People Who Have Failed At Flipping Houses Describe What Happened
HGTV makes flipping houses seem glamorous. But they don’t show you the hard labor, long hours, and extensive capital it takes to finish renovations. Unexpected issues arise, and you never know if your first flip is going to be a success or a failure. Sometimes, buyers discover something awful about the house a little too late; other times, they just ignore red flags, particularly when it comes to building codes.
Reading about these Redditors’ failures might just save you the headache of a house-flipping catastrophe.
From Redditor /u/seb1080:
I recently closed on a flip from hell that delivered a huge financial blow for me (all in all, close to $30,000 loss). I am pretty discouraged about it. It is one of my first flips, and I can only blame myself for the mistakes made; mainly not buying low enough, and being too optimistic about the ARV [after repair value]: $177,000 purchase, $265,000 ARV. The standard rehab went about $10,000 over budget, plus a few more repairs called out by inspection, but the real kicker was a busted water line due to a freeze five days before closing.
This cost me $2,200 in cleanup, $1,600 in further water line replacements, as well as new carpet. At the end of the day my rehab was $15,000 over budget…
The house sat on the market a long time; meanwhile, I was paying the hard money lender 12% interest. I got tons of showings, lots of activity, and good feedback, but no offers. I started lowering the price. Finally, an offer came in well below my asking price, so I met the buyer almost halfway. It was $15,000 below my reduced asking price, $25,000 below my original list price. With my HML [hard money loan] due after month six, along with the almost no offer activity, I decided I didn’t have much of a choice.
Years of savings have been wiped out and I feel like I am pretty much starting over…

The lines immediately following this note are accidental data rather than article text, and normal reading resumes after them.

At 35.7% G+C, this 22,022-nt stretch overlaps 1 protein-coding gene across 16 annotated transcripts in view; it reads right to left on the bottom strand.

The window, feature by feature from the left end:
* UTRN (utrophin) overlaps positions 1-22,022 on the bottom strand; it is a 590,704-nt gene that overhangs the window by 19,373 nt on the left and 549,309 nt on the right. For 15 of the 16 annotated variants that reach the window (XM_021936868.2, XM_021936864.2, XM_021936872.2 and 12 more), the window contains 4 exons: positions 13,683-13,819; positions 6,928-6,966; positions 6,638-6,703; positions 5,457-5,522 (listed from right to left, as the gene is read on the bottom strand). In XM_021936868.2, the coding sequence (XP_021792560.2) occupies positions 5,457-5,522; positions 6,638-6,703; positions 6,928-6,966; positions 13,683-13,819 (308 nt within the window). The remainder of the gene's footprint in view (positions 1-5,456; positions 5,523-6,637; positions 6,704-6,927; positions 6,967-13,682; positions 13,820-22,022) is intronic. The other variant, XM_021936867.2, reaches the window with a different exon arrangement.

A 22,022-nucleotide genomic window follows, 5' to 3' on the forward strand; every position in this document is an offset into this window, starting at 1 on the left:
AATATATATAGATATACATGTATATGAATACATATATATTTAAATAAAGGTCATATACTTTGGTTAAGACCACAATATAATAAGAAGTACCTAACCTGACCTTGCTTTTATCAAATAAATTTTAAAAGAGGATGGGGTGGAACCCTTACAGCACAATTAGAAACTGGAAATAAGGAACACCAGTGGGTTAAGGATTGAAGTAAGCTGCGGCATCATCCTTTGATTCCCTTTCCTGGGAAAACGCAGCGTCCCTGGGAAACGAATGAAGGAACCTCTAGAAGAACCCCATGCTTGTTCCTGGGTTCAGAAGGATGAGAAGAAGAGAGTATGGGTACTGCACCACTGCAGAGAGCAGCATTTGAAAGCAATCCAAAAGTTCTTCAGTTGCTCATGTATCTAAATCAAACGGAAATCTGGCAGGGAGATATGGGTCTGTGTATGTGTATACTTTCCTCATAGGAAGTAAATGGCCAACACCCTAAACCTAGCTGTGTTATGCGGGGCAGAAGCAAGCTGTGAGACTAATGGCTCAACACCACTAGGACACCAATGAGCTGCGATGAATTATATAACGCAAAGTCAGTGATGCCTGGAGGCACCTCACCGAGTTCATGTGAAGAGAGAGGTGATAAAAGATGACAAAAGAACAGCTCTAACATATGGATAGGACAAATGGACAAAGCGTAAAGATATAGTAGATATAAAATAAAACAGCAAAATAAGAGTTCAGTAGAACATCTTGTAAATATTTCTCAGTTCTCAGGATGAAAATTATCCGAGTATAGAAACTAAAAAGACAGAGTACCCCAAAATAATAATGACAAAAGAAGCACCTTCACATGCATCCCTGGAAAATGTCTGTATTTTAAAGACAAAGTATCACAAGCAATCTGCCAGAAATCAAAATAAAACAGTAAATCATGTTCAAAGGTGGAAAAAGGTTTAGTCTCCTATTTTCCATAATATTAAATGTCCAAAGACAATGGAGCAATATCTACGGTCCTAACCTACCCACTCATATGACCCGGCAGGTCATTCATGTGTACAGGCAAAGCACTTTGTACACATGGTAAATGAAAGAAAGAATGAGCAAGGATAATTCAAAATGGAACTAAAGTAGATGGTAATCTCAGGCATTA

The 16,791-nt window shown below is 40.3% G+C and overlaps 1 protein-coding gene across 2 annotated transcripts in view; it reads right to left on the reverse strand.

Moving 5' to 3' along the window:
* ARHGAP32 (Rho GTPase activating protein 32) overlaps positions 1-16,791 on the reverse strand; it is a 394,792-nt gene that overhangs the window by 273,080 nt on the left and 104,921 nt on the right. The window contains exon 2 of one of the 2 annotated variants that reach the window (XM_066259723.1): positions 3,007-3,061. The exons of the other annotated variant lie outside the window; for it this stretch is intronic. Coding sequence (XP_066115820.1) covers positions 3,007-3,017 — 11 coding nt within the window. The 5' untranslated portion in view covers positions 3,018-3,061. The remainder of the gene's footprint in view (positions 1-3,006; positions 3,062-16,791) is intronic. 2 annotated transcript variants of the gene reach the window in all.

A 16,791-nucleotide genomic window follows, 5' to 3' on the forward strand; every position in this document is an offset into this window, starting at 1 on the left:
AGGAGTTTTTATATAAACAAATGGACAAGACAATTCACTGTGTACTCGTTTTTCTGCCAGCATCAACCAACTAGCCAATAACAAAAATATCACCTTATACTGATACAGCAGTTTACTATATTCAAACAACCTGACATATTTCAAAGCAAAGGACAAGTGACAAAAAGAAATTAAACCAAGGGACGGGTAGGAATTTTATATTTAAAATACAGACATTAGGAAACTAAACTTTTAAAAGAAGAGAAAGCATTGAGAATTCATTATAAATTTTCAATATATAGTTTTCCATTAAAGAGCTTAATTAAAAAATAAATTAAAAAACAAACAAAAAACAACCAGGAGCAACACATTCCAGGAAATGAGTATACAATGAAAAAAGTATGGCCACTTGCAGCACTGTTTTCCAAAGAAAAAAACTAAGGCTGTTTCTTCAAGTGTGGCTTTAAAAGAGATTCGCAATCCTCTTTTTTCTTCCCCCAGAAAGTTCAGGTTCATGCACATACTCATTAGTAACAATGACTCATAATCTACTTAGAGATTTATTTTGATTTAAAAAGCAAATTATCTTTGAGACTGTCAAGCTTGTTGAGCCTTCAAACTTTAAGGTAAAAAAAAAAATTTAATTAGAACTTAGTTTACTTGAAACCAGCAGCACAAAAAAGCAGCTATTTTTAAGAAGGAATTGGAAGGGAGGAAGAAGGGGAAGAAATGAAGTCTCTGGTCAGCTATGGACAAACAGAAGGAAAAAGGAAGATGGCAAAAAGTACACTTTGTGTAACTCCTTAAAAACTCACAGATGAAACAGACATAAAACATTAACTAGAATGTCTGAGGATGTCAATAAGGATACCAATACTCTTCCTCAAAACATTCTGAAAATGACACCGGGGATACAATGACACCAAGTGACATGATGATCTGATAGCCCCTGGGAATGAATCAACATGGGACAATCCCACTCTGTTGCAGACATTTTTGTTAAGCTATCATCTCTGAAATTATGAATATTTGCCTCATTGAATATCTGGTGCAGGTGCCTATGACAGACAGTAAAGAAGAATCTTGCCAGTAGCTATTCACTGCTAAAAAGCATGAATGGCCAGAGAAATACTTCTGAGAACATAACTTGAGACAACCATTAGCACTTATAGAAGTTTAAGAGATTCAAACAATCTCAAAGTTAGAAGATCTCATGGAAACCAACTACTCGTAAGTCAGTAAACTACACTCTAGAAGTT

They Ran Out Of Money
From a former Redditor:
I went online and found the best-reviewed contractors I could find, and vetted them. We worked out a deal to get the work done for $75,000, and they would get a bonus on the back end when it sold (another $75,000), contingent on timeliness and completeness.
Everything went great at first. Then, dates started slipping by a lot, I noticed they were substituting cheap materials, and they weren’t doing some things I asked for. Nevertheless, the house was 97% complete, and the project was well over a year in.
When we significantly passed the date on the contract, they were sure they weren’t getting their bonus, and I finally had run out of money to keep paying the mortgage. I had even sold my own home to keep making the payments for the previous six months, as I was no longer consulting [to focus] on this project full time… Everything finally spiraled into oblivion from there, and I could not save it.
The contractor filed a lien for the bonus and stopped working, even though they didn’t earn the bonus, according to the contract. We listed the house frantically (1% commission), staged it a little early on net 60 terms, and did several open houses, decreasing the price dramatically in hopes that I could get out quick and at least break even. But the house wasn’t finished enough for the price point.
Then, a couple months (and $150,000 of my own money) later, I moved to California to start a new job, and it was all finished. It foreclosed. The bank called me to thank me for working with them every step of the way, and that they were not going to report the foreclosure to my credit.They Were Too Stubborn
From Redditor /u/dreadpirater:
My first flip I bought as an REO [real estate owned] for $42,000, put $20,000 into the flip, plus a TON of my own time (I redid the hardwood floors myself, pulled all new wire, painted, countertops, tile – essentially I paid for plumbing, connecting the new electrical panel, and a little bit of masonry touchup), and sold for $92,000.
The flip took me six months. It sat on [the] market for five months because I didn’t know enough to evaluate how location affected the comps, and I was stubborn and wanted what I wanted out of it. Lessons learned.
When I repaid the family loan for the purchase… the Realtor and closing costs… etc… I’d made less than if I spent those 11 months working at Walmart, for sure.
They Clashed With Contractors
From Redditor /u/NerdDawgs:
Took over a year and a half to complete thanks to getting my newbie [butt] handed to me by three different contractors… but I was finally able to sell both – one at a $3,000 loss, and the other I got lucky as the area appreciated during my extensive holding period so we made about $30,000.
I was thinking about taking on a bigger project after taking my licks with these two smaller deals, but now I’m convinced to just stick with lower- to median-range homes.They Realized Loss Is Sometimes Inevitable